Deepavali or Diwali means a row or array of lights and  symbolises chasing away darkness from one’s life and ushering in prosperity and abundance.  The festival commemorates the return of Lord Rama to Ayodhya after defeating Ravana. The whole town of Ayodhya was lit up with lamps to welcome Lord Rama along with his wife Sita and brother Lakshmana.

            In Tamil Nadu a lamp is called Vilakku and in Kerala it is called Valakku. There is a lot of variety in the lamps of South India. Kuthuvilakku and Nilavilakku are traditional oil lamps used in both Kerala and Tamil Nadu. Many times,  a human figure is shown holding a lamp, the cup being the oil container. In the Padmanabha temple at Thiruvananthapuram the male is shown as the figure in the statues, which are mostly brass lamps. There are many inscriptions recording the gift of lamps to  presiding deities. The idea of statue lamps was probably taken from the Romans or Phoenicians as the Tamils had trade links with them.


Paavai vilakku (lady with a lamp), Tamil Nadu.

By Xufanc – Own work, CC BY-SA 3.0,


Tiered lamp in bronze, 13th-14th century, Kerala.

By Wikipedia Loves Art participant “airforceJK” [CC BY 2.5 (, via Wikimedia Commons

Lamps set around a rangoli ( a decorative design) on Diwali.

By siddarth varanasi – Flickr: DSC_0438, CC BY 2.0,

       Lamps with human motifs is more common in South India. However many south Indian lamps are found in the temples of Benaras as per O.C Gangoly. The hamsa lamp or swan lamp is found in South India which has a perpendicular stem which is the pedestal of the lamp and is called deepa-briksha. This is broken into various knobs and the whole is surmounted by a model of a swan or hamsa. The hamsa is a beautiful and auspicious bird and is the vahana or vehicle of Lord Brahma. Lamps have been depicted in many paintings both medieval and modern.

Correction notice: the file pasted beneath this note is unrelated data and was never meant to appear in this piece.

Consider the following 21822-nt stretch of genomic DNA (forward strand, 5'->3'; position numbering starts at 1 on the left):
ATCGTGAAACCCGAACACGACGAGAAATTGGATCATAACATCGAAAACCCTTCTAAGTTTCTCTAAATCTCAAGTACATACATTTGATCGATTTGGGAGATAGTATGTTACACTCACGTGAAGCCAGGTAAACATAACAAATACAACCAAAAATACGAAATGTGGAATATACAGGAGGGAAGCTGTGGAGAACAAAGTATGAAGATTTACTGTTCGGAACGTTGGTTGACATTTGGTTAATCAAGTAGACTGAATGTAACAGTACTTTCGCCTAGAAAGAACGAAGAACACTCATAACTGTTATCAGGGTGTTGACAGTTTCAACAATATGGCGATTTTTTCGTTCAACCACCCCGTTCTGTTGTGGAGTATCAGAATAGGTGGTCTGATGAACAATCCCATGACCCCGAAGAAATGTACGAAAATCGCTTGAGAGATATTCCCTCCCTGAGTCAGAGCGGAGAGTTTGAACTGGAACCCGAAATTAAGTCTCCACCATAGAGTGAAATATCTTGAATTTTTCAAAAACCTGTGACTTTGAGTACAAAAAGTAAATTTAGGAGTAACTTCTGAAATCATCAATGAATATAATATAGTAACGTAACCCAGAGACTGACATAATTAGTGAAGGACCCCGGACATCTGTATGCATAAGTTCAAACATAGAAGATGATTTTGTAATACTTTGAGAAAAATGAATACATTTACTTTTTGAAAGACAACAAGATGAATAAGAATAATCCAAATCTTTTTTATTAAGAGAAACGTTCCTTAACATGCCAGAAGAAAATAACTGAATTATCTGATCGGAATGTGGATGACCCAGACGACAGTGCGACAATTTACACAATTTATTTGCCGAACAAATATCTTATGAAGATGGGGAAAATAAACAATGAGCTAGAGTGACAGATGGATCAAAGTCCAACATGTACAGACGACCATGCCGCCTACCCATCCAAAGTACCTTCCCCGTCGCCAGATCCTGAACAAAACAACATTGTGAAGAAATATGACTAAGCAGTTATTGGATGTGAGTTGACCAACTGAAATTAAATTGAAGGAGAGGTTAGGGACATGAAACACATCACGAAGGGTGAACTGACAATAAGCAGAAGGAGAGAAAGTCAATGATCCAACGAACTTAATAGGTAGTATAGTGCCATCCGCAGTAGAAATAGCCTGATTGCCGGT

Diwali celebrations at Kotah, painting, Rajasthan.

By Indian Unknown Details of artist on Google Art Project [Public domain], via Wikimedia Commons


Copper alloy lamp with peacock and elephant, 18th century, Maharashtra.

See page for author [Public domain], via Wikimedia Commons


Lamp at Padmanabhapura palace,16th century, Kanyakumari,Tamil Nadu.

Bibinca at English Wikipedia [CC BY-SA 3.0 ( or GFDL (, via Wikimedia Commons

       During the month of Kartika(mid-November to mid-December) in the Hindu calendar a festival of lights called Karthikai Deepam is celebrated in Tamil Nadu.The lamps are lit when the moon is in conjunction with the Kartigai(Pleiades) and is a full moon. This constellation is a group of six stars in the shape of an ear ornament. This day is called as Kartik Poornima and observed by  Hindus across India with lighting of lamps. It is also known as Dev Deepavali and is celebrated in Benaras or Varanasi by lighting of all the ghats on the river Ganges. It is believed that the Gods descend on earth on this auspicious day, to bathe in the Ganga river. Devotees take a dip in the river and offer lamps to the Goddess Ganga in the evening and perform Ganga aarti.


Nilavilakku  lit up  for Karthikai deepam, Tamil Nadu.

By Aravind Sivaraj – Own work, CC BY-SA 3.0,


Image of chromolithograph ‘Indian woman floating lamps on the Ganges’ by William Simpson,1867.


Photograph of chromolithograph titled, “Indian woman floating lamps on the Ganges,” by William Simpson (1823-1899) Medium: Chromolithograph Date: 1867. Downloaded from this British Library Web Site by Fowler&fowler«Talk» 11:27, 3 May 2011 (UTC)

See page for author [Public domain], via Wikimedia Commons


Ganga aarti at Varanasi, Uttar Pradesh.

By ( [CC BY 2.0 (, via Wikimedia Commons


Hanging lamp, Kerala.

By Sajith Erattupetta – Own work, CC BY 4.0,


Lamp with swan motif, Kerala.

By Fotokannan – Own work, CC BY-SA 3.0,



References :

  • Gangoly, O. C/The Journal of Indian art, 1916: South Indian lamps, p 129-136.



Posted by : Soma Ghosh